Solved

Pulling full name into header of report in MS Access

Posted on 2013-01-10
7
381 Views
Last Modified: 2013-01-10
I have a report that I want to do a summary at the top of the report and I am referencing form from its being executed from, but when it brings up the report I'm only getting the ID of the person instead of the full name

The dropdown in the form has two columns; [ID] and [Full_Name].  I hides the ID column and displays the Full_Name.

Property Sheet of Form:
Control Source = None

Row Source = SELECT [Printer_Names].[Printer_ID], [Printer_Names].[Full_Name] FROM Printer_Names ORDER BY [Full_Name];

Row Source Type = Table/Query

Bound Column = 1
Column Count = 2
Column Widths = 0"; 1"


Report Header:
Design Control:
="Printer From:  " & [Forms]![frmIndPrint]![Printer_Name] & "  To:  " & [Forms]![frmIndPrint]![To_Printer_Name]

Report Displays:
Printer From: 6  To:  6

How can I get this to display the Printer "Full_Name" instead of the "ID"?
0
Comment
Question by:dsheridan
  • 5
  • 2
7 Comments
 
LVL 61

Accepted Solution

by:
mbizup earned 200 total points
ID: 38763299
Try this:

="Printer From:  " & [Forms]![frmIndPrint]![Printer_Name].Column(1) & "  To:  " & [Forms]![frmIndPrint]![To_Printer_Name].Column(1) 

Open in new window

0
 
LVL 61

Expert Comment

by:mbizup
ID: 38763309
If the above doesn't work, try this instead:

="Printer From:  " & [Forms]![frmIndPrint]![Printer_Name]!Column(1) & "  To:  " & [Forms]![frmIndPrint]![To_Printer_Name]!Column(1) 

Open in new window

0
 

Author Closing Comment

by:dsheridan
ID: 38763337
That rocks.  Thank you. It was exactly what I was looking for.

Does the Column(1) look at the control in the form and take the display column instead of the hidden column? Correct?
0
Simplifying Server Workload Migrations

This use case outlines the migration challenges that organizations face and how the Acronis AnyData Engine supports physical-to-physical (P2P), physical-to-virtual (P2V), virtual to physical (V2P), and cross-virtual (V2V) migration scenarios to address these challenges.

 
LVL 61

Expert Comment

by:mbizup
ID: 38763358
That's correct...

Column numbers are zero-based, meaning your first column (the hidden ID column) is column 0.  This is what gets stored in the table your form is based on.

Column 1 is the second column, which is the actual text name that your rowsource query is selecting.  This is displayed, but not actually stored.

If you refer to a combo box without specifying the column, the default is the data that is actually stored (your numeric ID).
0
 

Author Comment

by:dsheridan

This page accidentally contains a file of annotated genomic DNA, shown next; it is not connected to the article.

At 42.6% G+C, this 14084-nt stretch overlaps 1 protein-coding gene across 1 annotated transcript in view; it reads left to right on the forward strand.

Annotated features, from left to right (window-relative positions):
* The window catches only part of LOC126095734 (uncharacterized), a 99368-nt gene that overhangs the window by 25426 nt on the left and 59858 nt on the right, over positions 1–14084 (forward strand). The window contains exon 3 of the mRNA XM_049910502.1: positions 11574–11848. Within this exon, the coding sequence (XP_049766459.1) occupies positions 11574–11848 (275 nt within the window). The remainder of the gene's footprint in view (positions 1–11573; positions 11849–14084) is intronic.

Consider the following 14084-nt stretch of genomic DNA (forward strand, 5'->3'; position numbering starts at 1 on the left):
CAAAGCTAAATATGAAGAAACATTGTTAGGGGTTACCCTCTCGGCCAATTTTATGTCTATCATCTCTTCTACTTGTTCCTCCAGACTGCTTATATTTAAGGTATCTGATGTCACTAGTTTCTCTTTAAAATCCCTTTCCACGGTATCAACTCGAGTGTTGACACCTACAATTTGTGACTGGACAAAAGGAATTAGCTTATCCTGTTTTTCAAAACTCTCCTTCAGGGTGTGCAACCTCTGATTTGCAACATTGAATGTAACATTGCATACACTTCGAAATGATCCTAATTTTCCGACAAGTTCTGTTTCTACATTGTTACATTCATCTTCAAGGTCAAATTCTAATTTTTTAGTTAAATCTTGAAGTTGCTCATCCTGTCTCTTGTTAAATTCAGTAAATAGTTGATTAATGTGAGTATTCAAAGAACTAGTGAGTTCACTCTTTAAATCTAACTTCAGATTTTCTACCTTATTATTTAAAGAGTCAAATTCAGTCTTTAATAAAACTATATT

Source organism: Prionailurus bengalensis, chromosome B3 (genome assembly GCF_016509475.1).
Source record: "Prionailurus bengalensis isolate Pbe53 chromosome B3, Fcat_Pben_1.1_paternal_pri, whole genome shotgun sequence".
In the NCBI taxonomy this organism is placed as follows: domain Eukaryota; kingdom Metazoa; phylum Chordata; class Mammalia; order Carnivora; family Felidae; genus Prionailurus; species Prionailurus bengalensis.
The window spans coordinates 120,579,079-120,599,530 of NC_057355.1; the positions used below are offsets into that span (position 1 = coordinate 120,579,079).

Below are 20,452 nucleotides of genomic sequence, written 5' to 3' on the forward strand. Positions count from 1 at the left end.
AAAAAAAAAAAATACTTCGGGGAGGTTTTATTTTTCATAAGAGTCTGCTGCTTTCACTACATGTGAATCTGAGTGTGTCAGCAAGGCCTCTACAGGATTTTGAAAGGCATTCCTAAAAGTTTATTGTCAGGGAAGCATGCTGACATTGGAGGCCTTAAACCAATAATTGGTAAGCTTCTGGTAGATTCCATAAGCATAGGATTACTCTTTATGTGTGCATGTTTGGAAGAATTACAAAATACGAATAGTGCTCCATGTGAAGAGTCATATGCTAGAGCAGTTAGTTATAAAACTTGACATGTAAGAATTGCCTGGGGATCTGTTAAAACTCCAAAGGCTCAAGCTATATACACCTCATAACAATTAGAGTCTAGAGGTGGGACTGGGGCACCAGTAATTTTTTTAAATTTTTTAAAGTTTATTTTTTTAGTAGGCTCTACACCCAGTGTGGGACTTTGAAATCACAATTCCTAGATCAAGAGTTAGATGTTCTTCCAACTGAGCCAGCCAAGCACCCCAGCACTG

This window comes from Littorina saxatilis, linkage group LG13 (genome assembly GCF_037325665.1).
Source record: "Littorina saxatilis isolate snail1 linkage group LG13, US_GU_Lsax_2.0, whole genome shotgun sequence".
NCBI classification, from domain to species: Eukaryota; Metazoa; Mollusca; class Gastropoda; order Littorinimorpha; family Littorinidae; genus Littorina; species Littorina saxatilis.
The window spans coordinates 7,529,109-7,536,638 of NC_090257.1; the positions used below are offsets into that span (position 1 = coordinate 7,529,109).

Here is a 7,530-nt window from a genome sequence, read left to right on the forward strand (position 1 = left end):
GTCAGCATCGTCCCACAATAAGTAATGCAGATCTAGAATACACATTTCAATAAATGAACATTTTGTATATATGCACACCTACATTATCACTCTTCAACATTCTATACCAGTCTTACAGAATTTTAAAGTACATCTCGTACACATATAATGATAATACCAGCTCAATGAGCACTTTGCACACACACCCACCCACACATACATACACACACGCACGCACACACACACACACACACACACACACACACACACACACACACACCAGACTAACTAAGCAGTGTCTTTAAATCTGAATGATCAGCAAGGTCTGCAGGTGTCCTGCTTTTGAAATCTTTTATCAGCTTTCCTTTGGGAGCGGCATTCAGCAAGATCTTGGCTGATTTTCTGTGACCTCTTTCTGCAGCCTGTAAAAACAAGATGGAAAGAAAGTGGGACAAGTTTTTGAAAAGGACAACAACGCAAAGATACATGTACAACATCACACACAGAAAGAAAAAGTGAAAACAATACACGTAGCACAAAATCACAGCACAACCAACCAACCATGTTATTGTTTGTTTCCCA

ID: 38763373
Again thank you!!!!!!!
0
 
LVL 61

Expert Comment

by:mbizup
ID: 38763378
Glad to help :)
0
 
LVL 61

Expert Comment

by:mbizup
ID: 38763393
Btw... another *very* simple solution to this is to copy/paste your form's combo box into your report's header instead of using textboxes.

This will display the data as you see it in your form (you'll see the full name), but the drop down arrow does not appear on reports - so it will look exactly like a textbox when you print or preview it.
0

Featured Post

Ransomware: The New Cyber Threat & How to Stop It

This infographic explains ransomware, type of malware that blocks access to your files or your systems and holds them hostage until a ransom is paid. It also examines the different types of ransomware and explains what you can do to thwart this sinister online threat.  

Question has a verified solution.

If you are experiencing a similar issue, please ask a related question

Introduction The Visual Basic for Applications (VBA) language is at the heart of every application that you write. It is your key to taking Access beyond the world of wizards into a world where anything is possible. This article introduces you to…
As tax season makes its return, so does the increase in cyber crime and tax refund phishing that comes with it
Basics of query design. Shows you how to construct a simple query by adding tables, perform joins, defining output columns, perform sorting, and apply criteria.
With Microsoft Access, learn how to start a database in different ways and produce different start-up actions allowing you to use a single database to perform multiple tasks. Specify a start-up form through options: Specify an Autoexec macro: Us…

828 members asked questions and received personalized solutions in the past 7 days.

Join the community of 500,000 technology professionals and ask your questions.

Join & Ask a Question